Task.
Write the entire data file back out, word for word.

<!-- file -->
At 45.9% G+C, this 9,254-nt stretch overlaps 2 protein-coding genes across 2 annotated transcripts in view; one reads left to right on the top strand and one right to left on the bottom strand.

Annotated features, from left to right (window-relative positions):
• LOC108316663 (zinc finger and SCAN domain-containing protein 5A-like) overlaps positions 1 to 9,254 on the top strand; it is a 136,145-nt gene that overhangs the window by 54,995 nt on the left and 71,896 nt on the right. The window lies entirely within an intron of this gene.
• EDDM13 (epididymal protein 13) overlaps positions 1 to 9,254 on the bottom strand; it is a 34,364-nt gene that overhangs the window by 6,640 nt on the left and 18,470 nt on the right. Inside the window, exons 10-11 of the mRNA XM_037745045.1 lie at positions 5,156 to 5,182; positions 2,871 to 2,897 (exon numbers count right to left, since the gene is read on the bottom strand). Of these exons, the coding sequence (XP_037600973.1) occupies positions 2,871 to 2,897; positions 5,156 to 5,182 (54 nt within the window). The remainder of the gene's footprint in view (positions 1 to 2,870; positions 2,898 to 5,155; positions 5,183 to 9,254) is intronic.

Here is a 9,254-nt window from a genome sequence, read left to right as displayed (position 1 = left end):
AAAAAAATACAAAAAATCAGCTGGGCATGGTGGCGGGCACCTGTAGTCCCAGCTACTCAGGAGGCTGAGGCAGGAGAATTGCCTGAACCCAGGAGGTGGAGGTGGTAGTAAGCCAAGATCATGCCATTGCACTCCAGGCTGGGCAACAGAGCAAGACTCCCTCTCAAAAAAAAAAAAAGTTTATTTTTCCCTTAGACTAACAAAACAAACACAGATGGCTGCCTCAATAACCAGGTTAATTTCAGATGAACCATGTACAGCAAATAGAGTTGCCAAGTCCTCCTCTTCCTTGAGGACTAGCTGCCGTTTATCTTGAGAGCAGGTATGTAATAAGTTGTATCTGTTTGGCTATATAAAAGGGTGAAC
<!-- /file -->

At 45.9% G+C, this 9,254-nt stretch overlaps 2 protein-coding genes across 2 annotated transcripts in view; one reads left to right on the top strand and one right to left on the bottom strand.

Annotated features, from left to right (window-relative positions):
• LOC108316663 (zinc finger and SCAN domain-containing protein 5A-like) overlaps positions 1 to 9,254 on the top strand; it is a 136,145-nt gene that overhangs the window by 54,995 nt on the left and 71,896 nt on the right. The window lies entirely within an intron of this gene.
• EDDM13 (epididymal protein 13) overlaps positions 1 to 9,254 on the bottom strand; it is a 34,364-nt gene that overhangs the window by 6,640 nt on the left and 18,470 nt on the right. Inside the window, exons 10-11 of the mRNA XM_037745045.1 lie at positions 5,156 to 5,182; positions 2,871 to 2,897 (exon numbers count right to left, since the gene is read on the bottom strand). Of these exons, the coding sequence (XP_037600973.1) occupies positions 2,871 to 2,897; positions 5,156 to 5,182 (54 nt within the window). The remainder of the gene's footprint in view (positions 1 to 2,870; positions 2,898 to 5,155; positions 5,183 to 9,254) is intronic.

Here is a 9,254-nt window from a genome sequence, read left to right as displayed (position 1 = left end):
AAAAAAATACAAAAAATCAGCTGGGCATGGTGGCGGGCACCTGTAGTCCCAGCTACTCAGGAGGCTGAGGCAGGAGAATTGCCTGAACCCAGGAGGTGGAGGTGGTAGTAAGCCAAGATCATGCCATTGCACTCCAGGCTGGGCAACAGAGCAAGACTCCCTCTCAAAAAAAAAAAAAGTTTATTTTTCCCTTAGACTAACAAAACAAACACAGATGGCTGCCTCAATAACCAGGTTAATTTCAGATGAACCATGTACAGCAAATAGAGTTGCCAAGTCCTCCTCTTCCTTGAGGACTAGCTGCCGTTTATCTTGAGAGCAGGTATGTAATAAGTTGTATCTGTTTGGCTATATAAAAGGGTGAAC